Don’t look at me like that – if you’d paid attention you would have known this was coming.
Apple TV+ launched in 2019 to little fanfare and a small library of originals. Some good stuff (The Morning Show/Morning Wars, Come From Away); some not so good stuff (Mr Corman)…and then in August 2020 actors and creators Jason Sudeikis and Brendan Hunt gifted us the story of Ted Lasso.
In short, an English woman takes a Premier League football team (AFC Richmond) in an acrimonious divorce settlement from her husband, and hires a US mid-western college NFL coach (Ted, played by Sudeikis) to coach the team and run it into the ground. But that doesn’t happen.
Instead, Ted and his assistant Coach Beard (Hunt) land on British soil as the original fish out of water and proceed to find value in every person they encounter. The team, the ground staff, the player’s wives and girlfriends, the team management, and even the owner Rebecca (2021 Emmy winner Hannah Waddingham).
It’s not an immediate process. There are barriers to break down, and when you’re going to be a person who values other people you’ll encounter a lot of resistance because people think it’s a performance to try to manipulate them, or they’re straight up skeptical (we’ve all been hurt before).
The journey is bumpy. Along the way Ted helps people see that they are worthwhile and deserve to be loved as they are. It’s an intriguing lesson set in the world of high-performance sport where everything must be better and value is found in micro-improvements. What an amazing juxtaposition.
Season one was a triumph of Ted getting under everyone’s skin and seeing attitudes towards him and others change. The effect of people being valued changed their attitudes so that it rippled outwards, and it was truly joyous.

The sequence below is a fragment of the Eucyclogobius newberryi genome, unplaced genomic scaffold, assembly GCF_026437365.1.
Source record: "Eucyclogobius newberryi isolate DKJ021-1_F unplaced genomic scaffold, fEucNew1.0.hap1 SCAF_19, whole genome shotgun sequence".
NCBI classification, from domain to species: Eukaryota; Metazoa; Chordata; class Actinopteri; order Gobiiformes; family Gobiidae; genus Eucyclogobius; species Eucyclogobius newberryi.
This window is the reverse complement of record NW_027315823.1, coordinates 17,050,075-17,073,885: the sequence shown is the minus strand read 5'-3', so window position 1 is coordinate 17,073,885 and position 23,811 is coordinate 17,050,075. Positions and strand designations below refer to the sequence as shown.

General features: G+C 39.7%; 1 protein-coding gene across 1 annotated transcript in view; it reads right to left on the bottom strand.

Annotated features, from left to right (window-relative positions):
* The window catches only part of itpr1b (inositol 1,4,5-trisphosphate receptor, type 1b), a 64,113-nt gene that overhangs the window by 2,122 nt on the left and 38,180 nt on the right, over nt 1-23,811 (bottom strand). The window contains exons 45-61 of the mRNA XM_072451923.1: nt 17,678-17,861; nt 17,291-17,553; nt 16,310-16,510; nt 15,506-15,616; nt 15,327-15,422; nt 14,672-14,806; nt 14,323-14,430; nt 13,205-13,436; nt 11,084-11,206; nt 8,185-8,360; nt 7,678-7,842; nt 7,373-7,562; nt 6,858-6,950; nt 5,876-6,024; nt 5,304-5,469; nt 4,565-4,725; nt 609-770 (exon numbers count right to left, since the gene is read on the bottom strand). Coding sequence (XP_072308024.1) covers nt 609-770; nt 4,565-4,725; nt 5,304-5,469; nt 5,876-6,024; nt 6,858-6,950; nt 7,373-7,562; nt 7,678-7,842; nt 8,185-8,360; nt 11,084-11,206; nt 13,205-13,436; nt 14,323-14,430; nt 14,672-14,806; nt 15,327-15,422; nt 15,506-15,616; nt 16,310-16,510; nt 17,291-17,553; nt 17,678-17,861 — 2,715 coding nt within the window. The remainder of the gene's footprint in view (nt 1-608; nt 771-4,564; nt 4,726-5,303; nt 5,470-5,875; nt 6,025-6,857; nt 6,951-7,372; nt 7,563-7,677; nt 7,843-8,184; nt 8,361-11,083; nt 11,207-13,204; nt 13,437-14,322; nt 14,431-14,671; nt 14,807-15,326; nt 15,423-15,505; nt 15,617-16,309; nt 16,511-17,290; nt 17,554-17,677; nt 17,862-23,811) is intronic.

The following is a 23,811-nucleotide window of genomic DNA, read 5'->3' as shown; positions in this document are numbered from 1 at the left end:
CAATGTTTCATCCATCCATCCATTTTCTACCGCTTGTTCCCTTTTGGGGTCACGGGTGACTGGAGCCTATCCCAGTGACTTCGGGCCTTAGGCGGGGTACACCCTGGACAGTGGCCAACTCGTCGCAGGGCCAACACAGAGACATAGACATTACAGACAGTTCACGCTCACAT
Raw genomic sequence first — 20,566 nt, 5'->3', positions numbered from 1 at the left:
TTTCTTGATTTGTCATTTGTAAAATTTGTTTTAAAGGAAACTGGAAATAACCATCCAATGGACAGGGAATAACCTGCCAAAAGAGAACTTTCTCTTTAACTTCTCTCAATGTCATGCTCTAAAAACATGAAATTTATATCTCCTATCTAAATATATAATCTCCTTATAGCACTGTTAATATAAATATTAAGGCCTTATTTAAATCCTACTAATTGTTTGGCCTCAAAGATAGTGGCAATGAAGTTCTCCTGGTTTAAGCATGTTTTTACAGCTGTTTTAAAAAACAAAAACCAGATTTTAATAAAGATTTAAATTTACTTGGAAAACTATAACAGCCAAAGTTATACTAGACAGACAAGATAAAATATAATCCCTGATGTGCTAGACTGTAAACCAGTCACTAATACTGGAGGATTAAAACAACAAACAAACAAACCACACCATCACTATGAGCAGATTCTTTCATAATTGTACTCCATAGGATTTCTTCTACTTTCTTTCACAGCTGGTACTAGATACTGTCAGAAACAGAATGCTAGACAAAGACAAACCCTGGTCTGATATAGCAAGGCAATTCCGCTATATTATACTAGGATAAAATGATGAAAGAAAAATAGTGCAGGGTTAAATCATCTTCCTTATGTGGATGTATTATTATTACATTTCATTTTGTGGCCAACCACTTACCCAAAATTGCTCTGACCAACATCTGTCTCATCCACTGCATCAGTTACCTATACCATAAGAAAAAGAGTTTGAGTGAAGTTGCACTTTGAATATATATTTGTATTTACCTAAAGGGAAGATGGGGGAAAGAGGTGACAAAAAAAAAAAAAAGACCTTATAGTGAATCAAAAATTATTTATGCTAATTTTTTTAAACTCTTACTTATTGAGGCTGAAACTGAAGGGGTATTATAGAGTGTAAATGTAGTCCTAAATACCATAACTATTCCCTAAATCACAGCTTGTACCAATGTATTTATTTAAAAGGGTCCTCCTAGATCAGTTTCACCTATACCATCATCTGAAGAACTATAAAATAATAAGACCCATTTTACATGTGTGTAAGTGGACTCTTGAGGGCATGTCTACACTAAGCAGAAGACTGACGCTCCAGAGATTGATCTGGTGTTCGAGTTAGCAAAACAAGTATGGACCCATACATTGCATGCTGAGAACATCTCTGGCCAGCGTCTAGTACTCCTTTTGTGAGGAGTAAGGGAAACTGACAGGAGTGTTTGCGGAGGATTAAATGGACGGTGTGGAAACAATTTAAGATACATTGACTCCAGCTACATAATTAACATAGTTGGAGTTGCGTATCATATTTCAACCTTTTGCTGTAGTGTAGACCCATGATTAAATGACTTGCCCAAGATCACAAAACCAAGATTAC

In season two they’ve continued however acknowledged that Ted doesn’t have some kind of super power. He’s been hurt deeply, and he’s carried that pain for some time. The show’s themes of mental health, relationships, and even death and grief have been close to the surface, and the writer’s room has handled these ideas deftly and with Lasso-esque class. (Just be warned – there is an amount of fruity language at times, particularly from everyone’s favourite ageing footballer Roy Kent (Brett Goldstein)…it’s all contextual.)
I like to think grief is the price we pay for truly loving someone. And it’s worth every penny.— Ted Lasso (@TedLasso) September 26, 2021
Critically, Ted Lasso isn’t going to save anyone. Ted’s humanistic approach is lovely, however it comes out of his experience and energy solely. It is delightful though it is not the gospel.
Where Ted is motivated out of the joy at seeing other people be happy, people who love Jesus come from a slightly different situation…a place that is the response to the perfect love they have experienced. We love because God first loved us (1 John 4:19).
This love–God’s love–changes everything. Even Ted, if he was real. It’s love that heals, love that soothes, love that motivates, love that engages and transforms lives. God’s perfect love given freely to us, shared with others, is changing the world.
I’d love to have a chat with you about the incredible story of Ted Lasso and the lessons it has for us sometime. Perhaps you can invite me to preach at your church and I’ll offer a sliver of wisdom, a chunk of the Gospel, and a slice of Ted somewhere in the middle. Sounds like fun to me.
For all of the foibles of this incredible show, Ted is right with one thing: You are valuable, you are important, and you are loved.
Molk is the Senior Field Officer (North) and Young Adult ministry lead as a part of the PULSE team.